1b. Approach (from AD-416):
This highly interdisciplinary project combines concepts and methodologies from analytical and synthetic organic chemistry, insect chemical behavior, insect pest-pathogen genomics, and microbial and insect ecology to develop multiple strategies for managing key insect pests of urban landscapes, orchards, and surrounding forest remnants. Integrated pest management approaches to be developed will include: (1) discovery and deployment of insect- and plant-derived attractants and repellents; (2) conservation of parasitic and predatory insects and spiders through selection of host plants for their ability to support natural enemies and thereby to promote effective biocontrol of pests; (3) pest-specific microbial controls including bacteria (e.g., Bacillus thuringiensis strains and Chromobacterium spp.) and baculoviruses; and, (4) plant genetic resistance using molecular-based gene discovery. Research will target insect pests that cause major damage to woody plants, including key landscape and forest genera, as well as fruit-bearing trees. The combination of semiochemical approaches, biological controls, molecular techniques, and crop resistance will offer a range of non-chemical tactics useful to integrated pest management for major pests of urban landscapes and associated orchard and forest ecosystems.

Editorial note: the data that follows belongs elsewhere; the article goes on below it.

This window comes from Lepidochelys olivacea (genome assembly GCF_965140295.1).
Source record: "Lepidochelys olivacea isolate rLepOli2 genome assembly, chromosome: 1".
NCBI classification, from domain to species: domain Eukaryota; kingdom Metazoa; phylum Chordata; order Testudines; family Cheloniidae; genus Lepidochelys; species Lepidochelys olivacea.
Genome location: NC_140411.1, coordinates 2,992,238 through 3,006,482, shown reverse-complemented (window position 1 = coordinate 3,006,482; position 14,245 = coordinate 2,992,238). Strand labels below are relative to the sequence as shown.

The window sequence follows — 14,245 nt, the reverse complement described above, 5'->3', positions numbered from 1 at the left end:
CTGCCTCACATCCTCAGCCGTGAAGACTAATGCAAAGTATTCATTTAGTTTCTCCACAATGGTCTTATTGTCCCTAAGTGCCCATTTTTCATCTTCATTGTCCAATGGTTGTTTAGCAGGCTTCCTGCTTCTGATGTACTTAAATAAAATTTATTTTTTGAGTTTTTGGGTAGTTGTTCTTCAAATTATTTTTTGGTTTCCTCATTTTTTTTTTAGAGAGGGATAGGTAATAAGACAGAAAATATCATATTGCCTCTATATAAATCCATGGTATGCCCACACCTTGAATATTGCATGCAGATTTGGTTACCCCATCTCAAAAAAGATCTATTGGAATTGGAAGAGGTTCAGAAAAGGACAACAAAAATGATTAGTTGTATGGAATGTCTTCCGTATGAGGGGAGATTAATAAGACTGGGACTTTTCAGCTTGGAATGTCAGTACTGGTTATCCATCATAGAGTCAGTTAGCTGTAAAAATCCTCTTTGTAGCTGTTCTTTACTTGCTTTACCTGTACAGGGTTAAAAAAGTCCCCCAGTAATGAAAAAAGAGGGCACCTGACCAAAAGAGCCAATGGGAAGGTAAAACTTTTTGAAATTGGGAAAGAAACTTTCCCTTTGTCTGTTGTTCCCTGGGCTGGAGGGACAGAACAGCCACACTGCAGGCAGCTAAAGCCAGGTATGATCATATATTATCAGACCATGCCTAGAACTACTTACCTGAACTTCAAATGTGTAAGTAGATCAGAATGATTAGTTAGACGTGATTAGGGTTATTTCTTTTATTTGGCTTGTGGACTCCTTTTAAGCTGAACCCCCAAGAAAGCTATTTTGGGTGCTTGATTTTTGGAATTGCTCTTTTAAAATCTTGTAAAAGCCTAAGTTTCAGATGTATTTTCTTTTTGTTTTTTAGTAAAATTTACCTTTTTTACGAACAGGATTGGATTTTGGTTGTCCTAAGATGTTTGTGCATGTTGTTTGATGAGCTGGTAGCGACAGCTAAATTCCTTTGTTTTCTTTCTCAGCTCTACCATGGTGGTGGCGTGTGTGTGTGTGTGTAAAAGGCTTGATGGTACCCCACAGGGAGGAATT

3. Progress Report: